That, for me, has been one of the greatest things about coming down here. It’s a very small community that explores these remote and beautiful areas. The majority are professionals who make a modest living by showing a small handful of paying guests just a passing glimpse of the extraordinary world that they have made their home, whether it be the gruelling passages over the Drake Passage to Antarctica, trips round Cape Horn or cruises in the channels of Tierra Del Fuego. Then there are the handful of amateurs like me who pass briefly through their world. For us it is the adventure of a lifetime but for the professionals, and for people like Jill and Doug, their whole way of life is an adventure. They live at the edge; all of them are larger than life characters; all of them are interesting and have fantastic (by normal standards) stories to tell, modestly told. To be so warmly welcomed into this community, albeit briefly, is a privileged and humbling experience and one I will never forget.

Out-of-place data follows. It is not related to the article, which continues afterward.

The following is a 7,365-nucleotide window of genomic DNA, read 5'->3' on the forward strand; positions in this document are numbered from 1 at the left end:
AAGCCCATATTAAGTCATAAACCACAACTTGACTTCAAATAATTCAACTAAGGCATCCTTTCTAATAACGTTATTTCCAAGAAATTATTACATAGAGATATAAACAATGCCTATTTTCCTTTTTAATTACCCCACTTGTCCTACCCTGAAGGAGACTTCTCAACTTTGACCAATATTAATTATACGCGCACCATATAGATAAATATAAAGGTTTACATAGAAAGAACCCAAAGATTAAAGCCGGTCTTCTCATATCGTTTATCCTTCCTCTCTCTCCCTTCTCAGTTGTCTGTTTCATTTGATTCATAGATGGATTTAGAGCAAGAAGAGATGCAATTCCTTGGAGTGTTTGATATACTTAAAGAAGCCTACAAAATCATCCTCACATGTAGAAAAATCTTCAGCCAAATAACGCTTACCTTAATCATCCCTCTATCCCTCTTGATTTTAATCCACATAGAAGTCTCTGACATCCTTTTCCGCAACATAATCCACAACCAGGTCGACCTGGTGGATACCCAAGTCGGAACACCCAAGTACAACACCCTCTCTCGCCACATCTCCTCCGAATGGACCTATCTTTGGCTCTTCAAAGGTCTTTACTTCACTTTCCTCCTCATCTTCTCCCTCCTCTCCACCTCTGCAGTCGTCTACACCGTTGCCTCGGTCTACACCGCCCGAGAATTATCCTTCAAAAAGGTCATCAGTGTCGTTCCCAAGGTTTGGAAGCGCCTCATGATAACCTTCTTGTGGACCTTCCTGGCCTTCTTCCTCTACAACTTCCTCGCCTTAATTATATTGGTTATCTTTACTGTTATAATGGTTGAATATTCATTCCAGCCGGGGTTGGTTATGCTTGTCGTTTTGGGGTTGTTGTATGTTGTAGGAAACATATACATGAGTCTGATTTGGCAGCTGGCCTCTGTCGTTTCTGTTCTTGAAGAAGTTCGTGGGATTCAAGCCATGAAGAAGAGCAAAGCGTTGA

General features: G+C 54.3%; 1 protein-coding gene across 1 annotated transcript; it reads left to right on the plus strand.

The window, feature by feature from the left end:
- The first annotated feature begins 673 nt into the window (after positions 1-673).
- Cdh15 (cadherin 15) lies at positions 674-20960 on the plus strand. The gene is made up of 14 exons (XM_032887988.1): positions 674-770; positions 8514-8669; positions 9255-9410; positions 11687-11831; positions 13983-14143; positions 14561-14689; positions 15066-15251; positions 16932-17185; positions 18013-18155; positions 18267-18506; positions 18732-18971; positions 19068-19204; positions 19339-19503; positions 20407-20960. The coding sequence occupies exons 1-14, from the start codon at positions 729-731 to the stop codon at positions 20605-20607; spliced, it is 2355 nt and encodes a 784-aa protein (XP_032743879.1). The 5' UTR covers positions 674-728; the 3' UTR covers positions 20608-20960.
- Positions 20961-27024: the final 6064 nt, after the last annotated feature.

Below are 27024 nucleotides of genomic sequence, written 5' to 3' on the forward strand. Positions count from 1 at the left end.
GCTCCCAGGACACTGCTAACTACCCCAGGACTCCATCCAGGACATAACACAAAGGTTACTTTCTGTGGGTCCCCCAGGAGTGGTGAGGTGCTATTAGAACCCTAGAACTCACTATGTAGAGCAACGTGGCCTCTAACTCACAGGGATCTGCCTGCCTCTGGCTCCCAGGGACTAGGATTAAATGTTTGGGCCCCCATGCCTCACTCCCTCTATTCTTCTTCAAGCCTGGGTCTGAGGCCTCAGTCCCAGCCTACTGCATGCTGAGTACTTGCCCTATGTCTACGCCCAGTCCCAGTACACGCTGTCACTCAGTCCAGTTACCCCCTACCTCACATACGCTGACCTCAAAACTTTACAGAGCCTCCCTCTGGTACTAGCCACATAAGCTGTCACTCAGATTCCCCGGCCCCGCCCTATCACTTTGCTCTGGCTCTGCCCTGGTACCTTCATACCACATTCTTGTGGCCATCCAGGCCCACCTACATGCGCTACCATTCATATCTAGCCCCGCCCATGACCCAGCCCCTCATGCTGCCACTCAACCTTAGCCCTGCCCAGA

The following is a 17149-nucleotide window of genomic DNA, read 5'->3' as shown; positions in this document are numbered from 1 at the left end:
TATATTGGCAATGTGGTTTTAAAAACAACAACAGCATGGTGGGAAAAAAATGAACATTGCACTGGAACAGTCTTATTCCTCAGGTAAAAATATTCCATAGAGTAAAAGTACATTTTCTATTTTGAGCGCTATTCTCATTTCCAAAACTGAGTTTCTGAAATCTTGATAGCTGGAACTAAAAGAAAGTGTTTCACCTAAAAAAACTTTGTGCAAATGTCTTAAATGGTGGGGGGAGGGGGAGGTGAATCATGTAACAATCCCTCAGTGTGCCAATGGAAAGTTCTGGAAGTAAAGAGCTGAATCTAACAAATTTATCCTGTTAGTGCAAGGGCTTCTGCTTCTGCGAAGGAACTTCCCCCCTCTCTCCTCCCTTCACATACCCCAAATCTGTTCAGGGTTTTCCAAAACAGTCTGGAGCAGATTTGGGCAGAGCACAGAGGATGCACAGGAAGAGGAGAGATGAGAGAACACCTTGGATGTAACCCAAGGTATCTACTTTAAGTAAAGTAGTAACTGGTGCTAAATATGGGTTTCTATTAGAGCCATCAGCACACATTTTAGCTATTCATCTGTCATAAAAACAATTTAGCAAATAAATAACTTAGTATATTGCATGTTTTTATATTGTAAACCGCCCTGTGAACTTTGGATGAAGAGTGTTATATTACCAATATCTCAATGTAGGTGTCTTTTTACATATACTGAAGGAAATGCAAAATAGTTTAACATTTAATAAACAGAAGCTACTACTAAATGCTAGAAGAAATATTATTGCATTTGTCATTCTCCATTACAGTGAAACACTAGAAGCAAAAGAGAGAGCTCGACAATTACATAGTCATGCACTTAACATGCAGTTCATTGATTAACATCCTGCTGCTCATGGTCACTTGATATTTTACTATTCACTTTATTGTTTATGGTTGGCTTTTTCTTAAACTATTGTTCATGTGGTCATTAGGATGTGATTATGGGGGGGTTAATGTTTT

We left Olla yesterday morning. The forecasts had been predicting a temporary lull of a few days in the relentless low pressure systems and the associated very strong winds that we have been enduring for the past few weeks, and we had a very relaxed motor 27 miles against the ever-diminishing wind up to Seno Pia. As we entered the large bay with no fewer than five glaciers at the head of its two arms, we were confronted by a lot of ice floating in the water. The last time we had been here we were towing little Tramp to safety. Thank goodness we didn’t have to tow her through the abundance of brash ice and growlers that we now had to weave our way through. After a short diversion to show Andrew his first proper glacier from close up, we returned to the anchorage; tied in, and then went ashore for the steep climb up the hill behind to enjoy a spectacular over the fjord. And as an added bonus, the whole lot was swathed in sunshine – the first we had seen for quite a while. Spectacular.


It was a novelty to feel the warmth of the sun on our faces, and layer after layer of clothing was discarded. By late afternoon in this, the most spectacular of anchorages confronting an enormous glacier, the thermometer positively soared. It damned near got to double figures. Almost tropical.